Is a Liquidity Trap Possible? Beware of those who do not understand the Structure of Production.

No to Keynes' Circular Flow

No to Keynes' Circular Flow

The essential idea of a Liquidity Trap as expounded by J M Keynes in this “General Theory” is that there is a point in time, when the interest rate has fallen so low, that investment bonds, be they public or private, are returning so little, that the investor then decides to keep all his money as a cash balance. This then snuffs out any further economic activity that may have been brought about by the former investments. There is a general freezing up in the economy and a Recession becomes a Depression.

It is fashionable in all sectors of the media, politicians and economists to say that they  think this event is happening right in front of our very own eyes

In the famous circular flow of income that the Keynesians adhere to, one man’s spending is a another man’s income.

Is it possible that a person would not spend anything in a Liquidity Trap? I think not. All people have to buy their day to day food stuffs, pay for heating, pay for shelter and other such basics.

Having an excess cash balance simply means that you are choosing to keep your money as cash for later use.  You produced  goods and services in exchange for money (cash) which you have kept as money, ready to exchange for other goods and services at a moment of your choosing.

Please reflect on this very salient point: a rise in your personal demand for money held as cash does not effect the production of goods and services because money is only employed to exchange things. If it did effect production, an unlimited rise in the demand for money (IE a Liquidity Trap) would mean that no one was exchanging goods and services for other goods and services. Society would cease to be!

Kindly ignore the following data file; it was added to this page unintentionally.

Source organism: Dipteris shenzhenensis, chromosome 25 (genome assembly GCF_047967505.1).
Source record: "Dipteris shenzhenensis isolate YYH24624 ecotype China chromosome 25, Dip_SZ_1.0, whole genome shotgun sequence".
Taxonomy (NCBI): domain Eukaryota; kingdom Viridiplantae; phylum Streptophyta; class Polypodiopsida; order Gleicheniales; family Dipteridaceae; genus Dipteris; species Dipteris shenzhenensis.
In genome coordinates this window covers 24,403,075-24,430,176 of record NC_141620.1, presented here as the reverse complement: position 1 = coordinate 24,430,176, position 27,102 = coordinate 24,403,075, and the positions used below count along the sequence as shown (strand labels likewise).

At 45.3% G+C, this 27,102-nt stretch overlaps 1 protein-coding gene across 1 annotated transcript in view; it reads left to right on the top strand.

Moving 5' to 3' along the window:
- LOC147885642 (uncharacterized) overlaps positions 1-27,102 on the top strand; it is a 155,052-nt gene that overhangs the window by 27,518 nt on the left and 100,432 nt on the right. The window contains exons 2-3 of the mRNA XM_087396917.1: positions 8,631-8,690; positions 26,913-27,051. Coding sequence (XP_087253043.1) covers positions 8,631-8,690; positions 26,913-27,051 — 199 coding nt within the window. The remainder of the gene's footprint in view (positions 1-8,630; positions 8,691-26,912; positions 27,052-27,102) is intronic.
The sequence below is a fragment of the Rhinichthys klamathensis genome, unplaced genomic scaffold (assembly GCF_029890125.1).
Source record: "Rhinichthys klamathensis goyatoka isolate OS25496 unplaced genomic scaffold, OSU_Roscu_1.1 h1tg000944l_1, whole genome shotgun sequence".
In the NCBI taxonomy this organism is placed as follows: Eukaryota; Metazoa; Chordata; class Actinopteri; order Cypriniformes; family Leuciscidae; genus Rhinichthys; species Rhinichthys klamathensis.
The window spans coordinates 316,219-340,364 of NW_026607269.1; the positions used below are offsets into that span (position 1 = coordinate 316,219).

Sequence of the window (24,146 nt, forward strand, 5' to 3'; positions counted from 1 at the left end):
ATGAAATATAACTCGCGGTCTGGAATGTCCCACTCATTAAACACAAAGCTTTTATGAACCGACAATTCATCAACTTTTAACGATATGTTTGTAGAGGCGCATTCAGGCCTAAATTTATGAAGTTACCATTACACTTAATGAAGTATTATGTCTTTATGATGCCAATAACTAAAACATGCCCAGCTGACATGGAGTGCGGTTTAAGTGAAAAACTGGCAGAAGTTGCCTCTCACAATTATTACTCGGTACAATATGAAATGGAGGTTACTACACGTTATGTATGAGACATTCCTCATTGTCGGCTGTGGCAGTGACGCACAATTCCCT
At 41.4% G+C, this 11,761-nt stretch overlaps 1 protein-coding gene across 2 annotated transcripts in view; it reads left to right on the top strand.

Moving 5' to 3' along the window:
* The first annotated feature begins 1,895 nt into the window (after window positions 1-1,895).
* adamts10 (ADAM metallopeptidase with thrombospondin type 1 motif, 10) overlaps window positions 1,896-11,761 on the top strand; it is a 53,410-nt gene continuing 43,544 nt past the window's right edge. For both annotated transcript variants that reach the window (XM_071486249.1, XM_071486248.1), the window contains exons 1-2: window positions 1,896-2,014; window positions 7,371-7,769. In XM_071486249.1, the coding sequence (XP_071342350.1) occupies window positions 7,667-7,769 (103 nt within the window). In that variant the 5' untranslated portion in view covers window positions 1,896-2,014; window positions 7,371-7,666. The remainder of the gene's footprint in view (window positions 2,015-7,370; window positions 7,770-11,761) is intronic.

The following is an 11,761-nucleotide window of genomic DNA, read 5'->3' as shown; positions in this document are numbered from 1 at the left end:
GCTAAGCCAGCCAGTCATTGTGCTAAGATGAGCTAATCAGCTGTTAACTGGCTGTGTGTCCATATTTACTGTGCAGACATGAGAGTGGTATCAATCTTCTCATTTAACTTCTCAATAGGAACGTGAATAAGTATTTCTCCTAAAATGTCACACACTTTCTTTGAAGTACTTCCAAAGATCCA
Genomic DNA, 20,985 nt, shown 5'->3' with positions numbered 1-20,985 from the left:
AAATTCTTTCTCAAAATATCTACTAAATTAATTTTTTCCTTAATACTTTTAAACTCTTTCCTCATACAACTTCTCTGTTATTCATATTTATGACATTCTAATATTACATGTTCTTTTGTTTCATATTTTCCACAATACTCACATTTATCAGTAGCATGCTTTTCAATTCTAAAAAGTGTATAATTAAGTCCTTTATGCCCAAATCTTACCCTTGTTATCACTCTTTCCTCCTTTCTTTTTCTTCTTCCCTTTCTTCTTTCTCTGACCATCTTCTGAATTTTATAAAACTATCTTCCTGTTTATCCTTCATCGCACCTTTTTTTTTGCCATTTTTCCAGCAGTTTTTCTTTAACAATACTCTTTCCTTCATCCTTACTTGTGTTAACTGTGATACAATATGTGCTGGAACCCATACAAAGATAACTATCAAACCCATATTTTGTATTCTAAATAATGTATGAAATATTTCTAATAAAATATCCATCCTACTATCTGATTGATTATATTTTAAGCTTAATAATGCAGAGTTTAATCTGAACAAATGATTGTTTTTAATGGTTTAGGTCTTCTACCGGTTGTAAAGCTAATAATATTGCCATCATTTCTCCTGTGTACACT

We actually have a situation where we have the balance sheets of Central Banks showing cash reserves increasing to startling percentages since the start of the recession in August 2007 with  a massive uplift since the Lehman Brothers crash on September 15th 2008 at 07:58. In the USA there are $760 billion of extra cash reserves that now sit in the USA banking system, some 123% more than the same period a year ago. By July of this year, the BoE had increased its balance sheet by £153 billion or 158% over the same time last year.

It would seem that the Keynesians have a point: there is all this cash in the system, untold amounts of liquidity that we have never seen before, and it is not being spent. Is this not the classic Keynesian circumstance in which a Liquidity Trap emerges? This is when silly Monetarist ideas of sprinkling money “from a helicopter” come into vogue: I recently saw a very nutty idea being put forward in the FT by Wolfgan Manchau saying that we should have some electronic devise inserted into money that makes it expire as legal tender after a period of time so people are forced to spend:

Central banks could deploy policies to discourage cash hoarding. One extreme possibility would be to stamp cash, putting an expiry date on banknotes that would force their holders to pay a fee equivalent to the negative interest rates.